attorney I know was just told by Alcoa, his client, that they no longer
want to communicate with him via email. Apparently, Alcoa’s in-house
attorneys and accountants are so swamped by email that they can’t deal
with any more. Now they have a conference call twice a week to cover
all the issues. Not coincidentally, they’re getting more done in less
time. Documents are still being sent by email, of course, but the
substantive discussions are done by phone, which is a far more
effective way of communicating.
You may not be ready (or able) to
make such a Draconian change in email policy where you work, but here
are some simple ideas that you can try to manage the flood of email:
you send an email to a group of people, put the recipients in the BCC
field. That prevents them from hitting reply all. (If you want to show
who was on the list, put their names in the body of the email.)
to a daily 10 minute meeting/phone call with your main email
correspondents. Be focused: cover all non-urgent items that you might
otherwise have put in an email. You’ll be amazed at how many emails you
can preempt. And honor that commitment: put it in your calendar so that
you don’t forget.
- Pick up the phone.
- Get off your ass and walk over to the other person. (Speaking of getting lean….)
To paraphrase Kevin Meyer, it doesn’t pay to worship the false god
of the technological solution. Attack the problem at the root, rather
than trying to apply some sort of electronic panacea to a fundamentally
broken system. That’s lean thinking. And it works.
Matt Brezina says
I completely agree with the bullets you laid out at the bottom of your post. We attempt to implement those very same practices within Xobni (the company).
Xobni Insight isn’t designed to reduce the number of emails you receive, it is designed to let you get through the emails you receive faster. With lightning fast search, threaded conversations, quick attachment views and instant contact info discovery Xobni makes the email experience better for someone who gets 20 emails a day or someone who gets 200.
I’m glad there are people working on both the technological side and the behavioral side of email management. It is obviously a large pain point for millions of people.
Dan Markovitz says
Good point. And I certainly didn’t mean to imply that your product is a waste; it isn’t. In conjunction with the behavioral tools that we both mentioned, it’s a powerful aid for information management. After all, Toyota *does* deploy new technology. . . once they’ve got the people and the process problems figured out.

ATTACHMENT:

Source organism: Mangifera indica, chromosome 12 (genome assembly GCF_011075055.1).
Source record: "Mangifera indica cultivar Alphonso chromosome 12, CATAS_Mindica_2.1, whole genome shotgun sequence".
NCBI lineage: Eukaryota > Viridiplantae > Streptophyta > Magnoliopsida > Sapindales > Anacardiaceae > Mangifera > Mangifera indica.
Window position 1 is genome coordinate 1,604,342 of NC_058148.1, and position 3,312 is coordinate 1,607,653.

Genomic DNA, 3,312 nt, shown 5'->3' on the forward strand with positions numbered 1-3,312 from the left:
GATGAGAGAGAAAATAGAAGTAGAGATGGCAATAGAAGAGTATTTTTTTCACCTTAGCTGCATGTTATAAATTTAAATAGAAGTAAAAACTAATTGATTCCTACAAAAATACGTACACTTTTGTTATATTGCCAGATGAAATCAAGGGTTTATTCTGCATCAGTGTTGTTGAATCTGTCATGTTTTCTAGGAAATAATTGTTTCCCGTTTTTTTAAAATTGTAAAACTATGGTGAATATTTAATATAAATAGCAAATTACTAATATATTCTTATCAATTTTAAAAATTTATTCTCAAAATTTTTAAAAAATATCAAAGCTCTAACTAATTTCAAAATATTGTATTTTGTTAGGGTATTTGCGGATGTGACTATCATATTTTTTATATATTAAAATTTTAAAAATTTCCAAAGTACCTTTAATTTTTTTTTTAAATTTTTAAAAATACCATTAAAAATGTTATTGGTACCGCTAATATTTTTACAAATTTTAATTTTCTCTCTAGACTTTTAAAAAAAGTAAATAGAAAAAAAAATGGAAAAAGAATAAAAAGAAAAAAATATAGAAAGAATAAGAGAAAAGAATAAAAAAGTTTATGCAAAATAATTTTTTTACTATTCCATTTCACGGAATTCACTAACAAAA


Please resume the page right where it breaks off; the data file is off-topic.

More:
Lou English says
I have done lots of lean projects with office businesses and email management is always one of the top issues/opportunities raise by the participants. I have found the way an organization manages its email is a way it manages its business.
Ask people why they feel a need to put all those people on their cc lists or bcc lists. It could be CYA fear, it could be the lack of personal recognition. it could be trying to avoid accountability. It could be a way to deal with an unresponsive leadership.
Below is a list of guidelines I give management to begin solving the “email problem” since it starts with them.
Email Protocol (Draft)
Assumptions and Expectations:
•Do not send an unsolicited email unless it requires a specific decision or action. If a decision is required, send all accompanying data and background so a follow-up request to get it.
•Do not include me on a CC listing if you have sent the message to someone who reports directly to me. I expect my staff to manage their responsibilities and then make the decision if I need to be further informed.
•Do not send “information only” or “just in case” memos.
•If you originate an email message or memo you are expected to keep the original on file for future reference.
•If you send an email assume it has been received. There is no need to send follow-up inquiries to insure it has been received.
•Refrain from use of the “Reply to All”
Use of “Out of Office Assistant”
•If you will be out of the office for an entire day or longer, turn on your Out of Office assistant with a message indicating when you will return and who can be contacted on your behalf.
•If you will be out for an extended period of time, consider having your email forwarded to a proxy
•Attached files should be limited in number and in total size. Consider placing a file on a common drive location and then provide a “Shortcut link” or detailed
Lou English PhD.